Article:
Richard's a well known dog lover (boo) and Northampton player, who plays a lot of Greyjoy, so obviously he's got questionable taste. While a gent, Richard put me down brutally in last year's Reading SC when I walked Mel into a waking the dragon dracarys, so it's time for a little revenge. I get a decent set up, and start pressing him, while he tries to piece together Table and Chair. I milk Mel, and he can't find Cressen, I also discard Big Bob with Viper Eyes. He resorts to using other methods to trying to control my board, but Nym is taking his only Mil icon and I'm accumulating power rapidly, and using the Crossing bonus to break through his wall of power provided by the Red Keep. His attempts to slow my power gain end up just Burning on the Sand, and while he's drawing cards from Tobho Mott's armoury, it's not enough to stop me, he delays a turn by Nightmaresing the Boneway. While I think Table and Chair is very strong, I'm not sure pure Bara is the best option. I was testing it in Bara-Wolf with Standy Sansa and Fast Ed which felt a little more agile, and Ryan's deck seemed even stronger than that.
Round 4: Joe Zimmer (Southron Bannermen; Targ-Fealty)
Targ's not a particularly fun matchup for Martell, as Dracarys provides a brutal answer to many of the workhorse characters in my deck (Nym, Arrianne, Doran). He's on a Bloodrider build which is interesting and feels really strong. I set up the Boneway, and he's loathe to make a lot of challenges with that in play and the Long Plan, which gets me a sizeable lead from Crossing early. I spike a character (Viserys?) to put him in a rough position power wise, but my board is shrinking. I'm using my Burning on the Sands to keep it from becoming unmanageable, and I discard a Dracarys from hand with a Viper Eyes to feel pretty safe. Crunch turn comes when he drops a famine with Drogo on the Board. Crucially Jhogo is a monster when attacking, but isn't providing much on D. He's losing power icons to Caleotte and Nym, and Ghaston is preventing him getting too aggressive with Drogo. He Famines, but doesn't have too much econ. I Summon and find Hotah, which is basically what I need. I manage to marshal Arrianne, and he knows he can't boardwipe me now. We exchange some long thinking, he knows he needs to close this turn before I can fire the Boneway for the win, and I only need 1 power. He has to be exceptionally careful with challenges as I have a decent board, and critically a Knights of the Sun with Renown. He has to play around the fact that if he makes a mil or power, I can dump in Hotah, bounce someone big from the challenge and win immediately on Renown from the Knights. He elects to make an intrigue first and try and discard Hotah from my hand, which I think was the right play. Unfortunately, this challenge wasn't safe either, and he faceplants a defensive Doran's Game after I overdefend allowing me to close. Tough game, could easily have gone either way.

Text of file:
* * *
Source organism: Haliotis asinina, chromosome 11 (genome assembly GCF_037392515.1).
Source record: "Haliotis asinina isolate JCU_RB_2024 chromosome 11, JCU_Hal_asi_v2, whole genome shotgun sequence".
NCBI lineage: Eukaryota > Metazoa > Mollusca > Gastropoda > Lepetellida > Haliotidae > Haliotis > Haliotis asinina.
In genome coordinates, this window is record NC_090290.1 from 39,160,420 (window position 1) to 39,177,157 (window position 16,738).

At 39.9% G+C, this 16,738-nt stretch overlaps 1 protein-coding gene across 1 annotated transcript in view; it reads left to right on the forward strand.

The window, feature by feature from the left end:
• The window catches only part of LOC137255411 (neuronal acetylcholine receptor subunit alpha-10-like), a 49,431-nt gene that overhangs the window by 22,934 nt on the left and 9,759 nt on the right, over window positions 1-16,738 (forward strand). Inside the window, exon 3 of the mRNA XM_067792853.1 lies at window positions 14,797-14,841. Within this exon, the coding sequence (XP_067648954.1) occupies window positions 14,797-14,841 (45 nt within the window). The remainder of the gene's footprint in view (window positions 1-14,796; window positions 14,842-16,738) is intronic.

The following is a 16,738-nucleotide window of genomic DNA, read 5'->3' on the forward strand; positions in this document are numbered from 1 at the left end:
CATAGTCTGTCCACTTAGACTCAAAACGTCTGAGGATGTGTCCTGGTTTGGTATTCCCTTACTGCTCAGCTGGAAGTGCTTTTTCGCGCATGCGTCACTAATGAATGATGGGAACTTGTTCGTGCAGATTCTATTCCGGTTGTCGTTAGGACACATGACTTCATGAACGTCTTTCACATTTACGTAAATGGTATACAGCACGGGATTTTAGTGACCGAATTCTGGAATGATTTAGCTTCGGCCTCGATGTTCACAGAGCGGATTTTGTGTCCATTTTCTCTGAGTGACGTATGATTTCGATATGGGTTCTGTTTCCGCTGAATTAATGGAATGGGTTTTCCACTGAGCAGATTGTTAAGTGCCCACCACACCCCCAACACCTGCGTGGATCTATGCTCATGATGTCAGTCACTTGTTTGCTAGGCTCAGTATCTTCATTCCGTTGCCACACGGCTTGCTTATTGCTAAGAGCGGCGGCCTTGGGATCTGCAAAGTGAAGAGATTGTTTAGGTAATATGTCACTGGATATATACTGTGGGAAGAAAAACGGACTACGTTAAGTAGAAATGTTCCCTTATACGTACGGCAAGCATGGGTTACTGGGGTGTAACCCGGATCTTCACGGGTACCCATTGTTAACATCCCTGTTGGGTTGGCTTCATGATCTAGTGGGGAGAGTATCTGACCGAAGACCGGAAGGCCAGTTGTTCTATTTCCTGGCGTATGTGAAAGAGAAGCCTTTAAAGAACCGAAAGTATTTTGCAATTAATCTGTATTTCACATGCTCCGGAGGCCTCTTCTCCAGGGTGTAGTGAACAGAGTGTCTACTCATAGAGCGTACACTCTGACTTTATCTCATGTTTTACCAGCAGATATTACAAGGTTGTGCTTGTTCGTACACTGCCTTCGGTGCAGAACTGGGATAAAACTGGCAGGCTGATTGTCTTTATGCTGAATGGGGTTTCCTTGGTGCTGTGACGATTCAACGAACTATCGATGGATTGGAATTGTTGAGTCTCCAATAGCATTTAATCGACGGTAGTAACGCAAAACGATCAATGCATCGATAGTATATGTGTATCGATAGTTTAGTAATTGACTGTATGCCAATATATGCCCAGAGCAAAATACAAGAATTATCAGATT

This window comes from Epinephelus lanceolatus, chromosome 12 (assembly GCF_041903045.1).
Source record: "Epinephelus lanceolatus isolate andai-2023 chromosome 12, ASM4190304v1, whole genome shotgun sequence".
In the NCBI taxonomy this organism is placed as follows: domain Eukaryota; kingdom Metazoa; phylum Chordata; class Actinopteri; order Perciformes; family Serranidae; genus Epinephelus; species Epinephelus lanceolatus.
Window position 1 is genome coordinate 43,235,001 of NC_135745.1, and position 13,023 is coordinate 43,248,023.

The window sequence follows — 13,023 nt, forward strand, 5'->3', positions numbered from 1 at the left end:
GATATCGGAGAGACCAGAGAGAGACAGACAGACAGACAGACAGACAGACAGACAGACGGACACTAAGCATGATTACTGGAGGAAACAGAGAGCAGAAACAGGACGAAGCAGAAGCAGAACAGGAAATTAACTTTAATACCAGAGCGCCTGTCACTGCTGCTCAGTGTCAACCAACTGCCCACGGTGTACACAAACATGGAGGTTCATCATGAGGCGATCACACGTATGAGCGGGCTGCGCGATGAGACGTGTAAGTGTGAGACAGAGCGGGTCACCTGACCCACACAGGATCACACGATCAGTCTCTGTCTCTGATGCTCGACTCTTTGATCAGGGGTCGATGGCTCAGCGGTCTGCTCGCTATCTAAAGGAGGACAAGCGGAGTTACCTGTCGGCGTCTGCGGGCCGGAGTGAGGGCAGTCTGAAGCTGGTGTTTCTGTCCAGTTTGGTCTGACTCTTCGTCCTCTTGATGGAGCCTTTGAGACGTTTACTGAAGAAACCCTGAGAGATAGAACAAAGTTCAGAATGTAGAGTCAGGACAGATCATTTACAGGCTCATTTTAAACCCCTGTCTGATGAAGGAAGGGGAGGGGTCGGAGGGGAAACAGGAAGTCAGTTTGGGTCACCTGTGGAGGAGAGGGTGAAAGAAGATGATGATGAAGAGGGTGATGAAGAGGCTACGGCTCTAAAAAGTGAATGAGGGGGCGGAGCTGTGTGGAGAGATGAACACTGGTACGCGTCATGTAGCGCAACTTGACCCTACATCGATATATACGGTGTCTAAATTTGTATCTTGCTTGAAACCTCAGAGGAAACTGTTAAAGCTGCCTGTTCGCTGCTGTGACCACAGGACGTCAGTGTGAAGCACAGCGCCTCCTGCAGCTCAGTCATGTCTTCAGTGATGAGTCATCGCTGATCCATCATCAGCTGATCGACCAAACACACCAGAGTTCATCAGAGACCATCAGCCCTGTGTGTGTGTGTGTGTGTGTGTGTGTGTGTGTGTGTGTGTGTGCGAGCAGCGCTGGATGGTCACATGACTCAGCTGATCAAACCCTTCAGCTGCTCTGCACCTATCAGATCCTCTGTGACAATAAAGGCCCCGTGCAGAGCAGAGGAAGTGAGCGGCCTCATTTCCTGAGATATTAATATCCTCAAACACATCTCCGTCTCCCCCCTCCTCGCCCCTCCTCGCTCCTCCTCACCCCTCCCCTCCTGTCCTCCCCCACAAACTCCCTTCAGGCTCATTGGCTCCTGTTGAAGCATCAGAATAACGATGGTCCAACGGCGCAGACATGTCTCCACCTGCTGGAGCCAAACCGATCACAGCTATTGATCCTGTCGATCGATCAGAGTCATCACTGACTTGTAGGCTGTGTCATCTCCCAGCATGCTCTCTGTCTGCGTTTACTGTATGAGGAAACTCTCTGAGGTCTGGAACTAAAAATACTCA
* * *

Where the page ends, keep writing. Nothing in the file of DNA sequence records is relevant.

Round 5: Adam East (Tyrell-Winter)
Adam and I are the last 2 undefeated players, and basically both guaranteed to cut. Not a lot to say about this one, he mulligans, finds the Arbor, I have a middling setup with weak econ. I'm tired and miss 4 triggers on The Long Plan which is basically game ending. He proceeds to choke me out over the next few turns, and gathers power at a much faster rate.
My SoS obviously isn't so great as I finish 4-1, but 5th overall in the top 8 cut. Joe Zimmer is 4th, and we rematch. Neither of us is happy about it, as the previous game was exceptionally close.
Quarterfinals: Joe Zimmer (Targ-Fealty)
This game follows a similar pattern to the first one. Joe sets up no locations, so I gamble and open Winter Festival expecting him to building orders to try to find some econ. He does so, and picks Beggar King. I get a good start, accumulating power and Boneway tokens, while he builds his board and begins to chip away at mine, this time though, he has the Beggar King, which is supplementing his econ at a frightening rate. I'm annoying him with chump challenges with Trystane and eventually he crowns Arrianne. I GG a Rhakaro and then subsequently spike him to race ahead. I'm lucky that he doesn't have any Dracarys, and we get to a final turn where he, again, has to first or he knows I'll close. This time my board is weaker, and I have Edric, 2x Renown powered Knights of the Sun and Nym. I drop a second Ghaston, which is brutal for his attempts to close, he has no gold saved. He has the ability to make 2x mil challenges, and I need to oppose everything. Luckily I have some flexibility with a gold spare to give Edric whatever, and Nym. This necessitates some mind bending order of operations planning late in the day. I'm honestly not sure what his best option was here. In the end, I have the ability to defend all 4 challenges (even with Jhogo's stealth) and win on a Boneway fire. Again, could so easily have gone the other way.
Semifinals: Matt Such (Tyrell-Rains)